This week Pope Benedict XVI made a trip to Italy to celebrate the eighth centenary (that’s like an 800th anniversary) of the birth of St. Celestine V, the hermit Pope. He had some potent words for me.
He had a lot of good thoughts, actually, as usual. But one sentence really got stuck on me. He said: “Faithful to the heritage of St. Celestine V, always combine evangelical radicalism with mercy, so that all those who seek God may find Him.”
The first word that stood out was “mercy.”
When we evangelize, we often talk of “speaking the truth with Love.” But in our evangelical radicalism, it’s easy to make it a tough love. Indeed, love is often tough. But is it also merciful?
Mercy is like love that has already forgiven. And aside from God forgiving us as we forgive others, such mercy is the ultimate expression of our evangelism. And, no matter what we say, if the message of mercy is lost in translation, then we fail.
The second part that grabbed me was the final phrase, “so that all those who seek God may find Him.”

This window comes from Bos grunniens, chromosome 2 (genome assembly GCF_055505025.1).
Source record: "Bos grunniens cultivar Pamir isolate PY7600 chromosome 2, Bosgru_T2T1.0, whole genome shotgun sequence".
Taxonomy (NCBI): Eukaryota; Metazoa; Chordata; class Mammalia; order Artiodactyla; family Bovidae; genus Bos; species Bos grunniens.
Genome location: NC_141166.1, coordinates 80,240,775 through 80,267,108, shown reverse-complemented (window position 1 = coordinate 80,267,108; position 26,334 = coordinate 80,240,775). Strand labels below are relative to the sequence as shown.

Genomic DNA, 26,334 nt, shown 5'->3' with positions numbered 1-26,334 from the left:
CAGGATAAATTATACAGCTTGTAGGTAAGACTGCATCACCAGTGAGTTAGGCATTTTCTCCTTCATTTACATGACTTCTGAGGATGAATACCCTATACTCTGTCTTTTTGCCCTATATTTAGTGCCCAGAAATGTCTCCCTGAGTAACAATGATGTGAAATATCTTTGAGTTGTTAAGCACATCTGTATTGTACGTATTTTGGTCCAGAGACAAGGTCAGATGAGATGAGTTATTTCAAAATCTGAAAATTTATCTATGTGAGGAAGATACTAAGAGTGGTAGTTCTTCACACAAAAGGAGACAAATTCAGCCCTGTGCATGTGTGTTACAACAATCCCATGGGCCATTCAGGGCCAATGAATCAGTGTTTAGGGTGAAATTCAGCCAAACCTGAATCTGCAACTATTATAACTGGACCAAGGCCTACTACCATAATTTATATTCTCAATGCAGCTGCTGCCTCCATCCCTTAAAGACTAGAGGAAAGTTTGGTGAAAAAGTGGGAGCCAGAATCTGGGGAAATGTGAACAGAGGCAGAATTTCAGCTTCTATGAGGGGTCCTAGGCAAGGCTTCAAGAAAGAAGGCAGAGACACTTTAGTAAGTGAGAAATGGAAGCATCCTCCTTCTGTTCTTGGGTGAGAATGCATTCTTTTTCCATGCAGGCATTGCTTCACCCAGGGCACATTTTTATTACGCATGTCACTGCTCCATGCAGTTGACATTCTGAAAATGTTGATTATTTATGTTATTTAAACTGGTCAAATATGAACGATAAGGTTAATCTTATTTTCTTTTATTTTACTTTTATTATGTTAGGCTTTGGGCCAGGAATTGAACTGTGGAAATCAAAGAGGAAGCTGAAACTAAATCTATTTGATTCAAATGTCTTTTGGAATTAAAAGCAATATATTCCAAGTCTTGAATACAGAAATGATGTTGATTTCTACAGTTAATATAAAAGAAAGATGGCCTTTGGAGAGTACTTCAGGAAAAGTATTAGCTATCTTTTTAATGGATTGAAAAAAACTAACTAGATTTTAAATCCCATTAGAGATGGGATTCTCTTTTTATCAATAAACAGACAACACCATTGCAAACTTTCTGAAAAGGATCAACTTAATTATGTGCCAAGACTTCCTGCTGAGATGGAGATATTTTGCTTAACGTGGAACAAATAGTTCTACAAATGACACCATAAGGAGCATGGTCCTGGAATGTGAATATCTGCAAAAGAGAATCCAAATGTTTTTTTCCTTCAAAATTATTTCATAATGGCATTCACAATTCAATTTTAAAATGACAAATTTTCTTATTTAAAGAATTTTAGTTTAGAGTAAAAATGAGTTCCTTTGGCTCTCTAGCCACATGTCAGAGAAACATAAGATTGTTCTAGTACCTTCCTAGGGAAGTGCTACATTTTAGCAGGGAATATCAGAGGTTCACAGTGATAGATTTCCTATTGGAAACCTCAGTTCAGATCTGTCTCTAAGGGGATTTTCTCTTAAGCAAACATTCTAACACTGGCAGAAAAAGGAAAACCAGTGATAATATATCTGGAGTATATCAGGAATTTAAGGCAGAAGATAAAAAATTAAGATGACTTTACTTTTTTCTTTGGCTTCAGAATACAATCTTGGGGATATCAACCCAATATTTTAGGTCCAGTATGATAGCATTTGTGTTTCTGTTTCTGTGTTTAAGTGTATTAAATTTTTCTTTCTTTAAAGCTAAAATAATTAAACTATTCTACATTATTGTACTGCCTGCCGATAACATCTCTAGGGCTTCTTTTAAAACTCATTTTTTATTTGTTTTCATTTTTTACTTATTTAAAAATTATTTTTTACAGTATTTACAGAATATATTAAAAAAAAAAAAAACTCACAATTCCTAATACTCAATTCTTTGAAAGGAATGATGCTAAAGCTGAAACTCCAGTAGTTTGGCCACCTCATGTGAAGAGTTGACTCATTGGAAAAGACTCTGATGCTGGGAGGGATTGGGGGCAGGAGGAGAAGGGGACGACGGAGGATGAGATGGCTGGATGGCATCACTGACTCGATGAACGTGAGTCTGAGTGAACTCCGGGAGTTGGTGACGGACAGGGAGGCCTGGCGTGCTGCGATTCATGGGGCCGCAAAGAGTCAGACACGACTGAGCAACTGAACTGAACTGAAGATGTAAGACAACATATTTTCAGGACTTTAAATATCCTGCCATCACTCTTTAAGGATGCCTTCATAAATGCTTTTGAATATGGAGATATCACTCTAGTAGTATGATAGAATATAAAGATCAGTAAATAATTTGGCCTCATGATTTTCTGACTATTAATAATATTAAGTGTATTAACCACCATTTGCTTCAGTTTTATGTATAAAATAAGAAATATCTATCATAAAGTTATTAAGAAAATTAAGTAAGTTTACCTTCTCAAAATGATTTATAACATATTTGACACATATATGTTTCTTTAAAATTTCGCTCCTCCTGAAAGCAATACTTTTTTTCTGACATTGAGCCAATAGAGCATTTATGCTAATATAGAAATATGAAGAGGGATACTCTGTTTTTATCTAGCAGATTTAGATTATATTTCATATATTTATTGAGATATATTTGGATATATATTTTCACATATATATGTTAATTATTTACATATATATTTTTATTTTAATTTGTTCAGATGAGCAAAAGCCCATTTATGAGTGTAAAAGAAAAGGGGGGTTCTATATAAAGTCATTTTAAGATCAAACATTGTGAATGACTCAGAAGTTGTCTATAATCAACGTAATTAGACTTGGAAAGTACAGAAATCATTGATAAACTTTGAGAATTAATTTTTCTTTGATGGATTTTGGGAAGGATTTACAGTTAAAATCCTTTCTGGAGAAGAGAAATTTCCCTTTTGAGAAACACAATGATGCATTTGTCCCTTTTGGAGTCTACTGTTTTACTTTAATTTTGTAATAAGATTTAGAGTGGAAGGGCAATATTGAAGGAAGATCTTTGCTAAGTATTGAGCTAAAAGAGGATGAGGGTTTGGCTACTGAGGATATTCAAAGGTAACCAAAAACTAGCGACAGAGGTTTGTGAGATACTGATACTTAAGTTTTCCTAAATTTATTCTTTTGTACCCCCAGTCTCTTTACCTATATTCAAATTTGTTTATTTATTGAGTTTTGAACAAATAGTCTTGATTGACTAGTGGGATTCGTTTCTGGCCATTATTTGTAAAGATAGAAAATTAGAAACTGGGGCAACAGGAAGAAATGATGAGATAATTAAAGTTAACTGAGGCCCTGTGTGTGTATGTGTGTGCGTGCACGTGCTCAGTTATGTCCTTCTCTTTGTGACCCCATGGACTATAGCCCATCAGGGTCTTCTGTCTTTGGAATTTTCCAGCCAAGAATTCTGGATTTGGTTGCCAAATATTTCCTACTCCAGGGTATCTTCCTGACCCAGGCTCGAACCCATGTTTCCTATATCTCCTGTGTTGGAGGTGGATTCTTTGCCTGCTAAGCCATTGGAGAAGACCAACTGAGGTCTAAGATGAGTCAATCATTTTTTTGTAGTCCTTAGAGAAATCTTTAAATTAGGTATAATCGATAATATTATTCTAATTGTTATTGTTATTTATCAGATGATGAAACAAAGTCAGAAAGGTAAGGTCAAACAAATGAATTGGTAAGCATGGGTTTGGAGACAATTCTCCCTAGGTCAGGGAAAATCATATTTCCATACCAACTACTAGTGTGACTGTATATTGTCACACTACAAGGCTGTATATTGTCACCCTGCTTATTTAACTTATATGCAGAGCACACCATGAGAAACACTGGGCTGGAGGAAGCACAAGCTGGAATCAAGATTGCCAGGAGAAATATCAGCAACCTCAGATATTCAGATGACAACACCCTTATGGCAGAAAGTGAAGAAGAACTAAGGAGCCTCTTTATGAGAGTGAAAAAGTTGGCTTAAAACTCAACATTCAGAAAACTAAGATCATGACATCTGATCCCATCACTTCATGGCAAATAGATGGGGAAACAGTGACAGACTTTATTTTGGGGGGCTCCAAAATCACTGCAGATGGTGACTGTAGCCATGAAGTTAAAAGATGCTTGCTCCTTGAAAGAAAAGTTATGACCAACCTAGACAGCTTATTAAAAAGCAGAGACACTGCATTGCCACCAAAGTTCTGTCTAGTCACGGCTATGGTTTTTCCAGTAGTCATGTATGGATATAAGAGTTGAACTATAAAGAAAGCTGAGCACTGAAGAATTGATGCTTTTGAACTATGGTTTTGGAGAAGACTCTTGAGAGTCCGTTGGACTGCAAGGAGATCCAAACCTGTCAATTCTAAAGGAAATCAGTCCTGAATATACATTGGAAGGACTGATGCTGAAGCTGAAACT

If a person is not seeking God, perhaps we aren’t giving them example enough to want to. Our immediate goal is not to convince non-seekers of God, but first to convince them to seek. I think most people today have given up on seeking. They think it isn’t possible to find God. Or that what truth they may find is completely relative anyway.
It doesn’t matter how much seed you continue to toss onto rocky ground or thorns, they are unlikely to yield fruit. We may not know the condition of the soil where we sow. But many times we do. And where we do, we are responsible also for accounting for those conditions. There isn’t a lot of merit in throwing seeds onto a hard path and then leaving them knowing full well the birds will snatch it up. And then dusting off our hands as if we’ve done our part.
We must work just as diligently to clear away the thorns and to till the soil as we do to scatter seed. And we must do it all with the same Mercy that we ourselves so desperately need.